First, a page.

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Mount of Olives to Bethany, whither he was accustomed to retire every night to sleep
Ver. 31. Jesus, whose mind had long been occupied with the idea of his death, as the moment drew nigh, shewed increased solicitude for his Apostles, and increased care to instruct them, and increased earnestness to confirm, and to comfort them. And no sooner was Judas gone upon his wicked purpose, than Jesus anticipates the glory that would accrue to God, by the great sacrifice about to be offered in his person, for the redemption of mankind, and the establishment of this last dispensation in the world. The expression of "little children," is at once indicative of endearment, and what may be called the infancy of a Christian life, while the Apostles had as yet but recently been made acquainted with the mysteries and secret counsels of God, developed in the Gospel t. It was a very short time that Jesus was now to remain with them, and he exhorts
* Luke xxi. 37.
† Such may probably be the more exact meaning of the same term (Tekvia), 1 John ii. 12.; and it derives confirmation from the 13th and 14th verses of the same chapter, where the words παιδια, νεανισκοι, πατερες, seem rather to denote different degrees of proficience in Christianity, than different ages.
them by the love he bare to them, that after his departure they would continue to love one another with that mutual love and benevolence, which should constitute the distinctive character of his religion. For though it is indeed an old law, coeval with the world itself *, that we “love one another *;" yet may it justly be called a new law, inasmuch as was now enforced by new sanctions, and explained in new perfection, being made the very test of our obedience, the condition of our acceptance.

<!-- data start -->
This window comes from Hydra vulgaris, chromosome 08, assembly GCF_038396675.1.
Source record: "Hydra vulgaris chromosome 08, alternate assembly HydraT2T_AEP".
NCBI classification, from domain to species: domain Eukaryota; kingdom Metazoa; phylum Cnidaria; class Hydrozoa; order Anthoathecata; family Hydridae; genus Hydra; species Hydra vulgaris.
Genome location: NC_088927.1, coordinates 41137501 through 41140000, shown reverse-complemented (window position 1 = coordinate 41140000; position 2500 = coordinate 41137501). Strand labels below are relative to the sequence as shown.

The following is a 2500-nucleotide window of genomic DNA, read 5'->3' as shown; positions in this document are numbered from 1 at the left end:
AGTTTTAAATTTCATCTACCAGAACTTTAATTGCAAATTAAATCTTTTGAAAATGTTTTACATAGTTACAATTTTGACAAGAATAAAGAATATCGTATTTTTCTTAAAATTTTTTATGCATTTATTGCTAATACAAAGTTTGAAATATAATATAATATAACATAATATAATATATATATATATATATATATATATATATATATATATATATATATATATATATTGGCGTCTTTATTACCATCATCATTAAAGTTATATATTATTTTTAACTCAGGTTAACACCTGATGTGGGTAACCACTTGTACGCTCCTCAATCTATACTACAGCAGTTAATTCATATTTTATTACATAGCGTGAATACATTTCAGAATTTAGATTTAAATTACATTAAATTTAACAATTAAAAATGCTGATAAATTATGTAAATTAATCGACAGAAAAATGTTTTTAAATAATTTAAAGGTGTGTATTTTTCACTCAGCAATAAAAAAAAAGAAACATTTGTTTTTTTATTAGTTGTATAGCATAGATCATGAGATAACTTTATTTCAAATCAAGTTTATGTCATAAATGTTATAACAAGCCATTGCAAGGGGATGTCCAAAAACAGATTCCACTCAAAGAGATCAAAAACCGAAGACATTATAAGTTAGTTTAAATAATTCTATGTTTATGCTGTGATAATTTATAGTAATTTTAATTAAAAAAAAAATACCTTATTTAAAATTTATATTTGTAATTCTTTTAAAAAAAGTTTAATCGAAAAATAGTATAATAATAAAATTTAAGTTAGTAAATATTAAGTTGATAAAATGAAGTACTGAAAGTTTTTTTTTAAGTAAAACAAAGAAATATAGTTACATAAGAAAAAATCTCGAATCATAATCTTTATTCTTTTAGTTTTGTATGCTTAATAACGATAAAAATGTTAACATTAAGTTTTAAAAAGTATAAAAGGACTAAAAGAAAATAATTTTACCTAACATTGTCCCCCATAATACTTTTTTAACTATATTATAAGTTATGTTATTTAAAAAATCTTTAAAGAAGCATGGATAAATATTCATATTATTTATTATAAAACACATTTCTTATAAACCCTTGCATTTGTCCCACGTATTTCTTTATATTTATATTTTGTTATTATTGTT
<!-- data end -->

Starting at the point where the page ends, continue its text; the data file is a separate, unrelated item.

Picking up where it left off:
In the succeeding discourse with Peter, we see another instance of that Apostle's zeal in offering to lay down his life to serve his Lord. But Jesus thought fit to reprove his confidence, and at the same time to afford a singular proof of his own supernatural knowledge, by that memorable circumstance, which he foretold, contrary to all probability, that “the cock should not crow till he had denied him thrice.”
* Lev. xix. 18.
+ 2 John 5. The command “to love one another” may be considered as implied in the blessing pronounced upon our first parents, Gen. i. 28. It is more distinctly expressed, Lev. xix. 18. ; and is declared by our Saviour to be one of the "two commandments, upon which hang all the law and the prophets.” Matt. xxii. 40. Therefore St. John calls it an “old commandment,” 1 John ii. 7., and in the following verse again describes it as new, “because the darkness is past, and the true light now shineth.”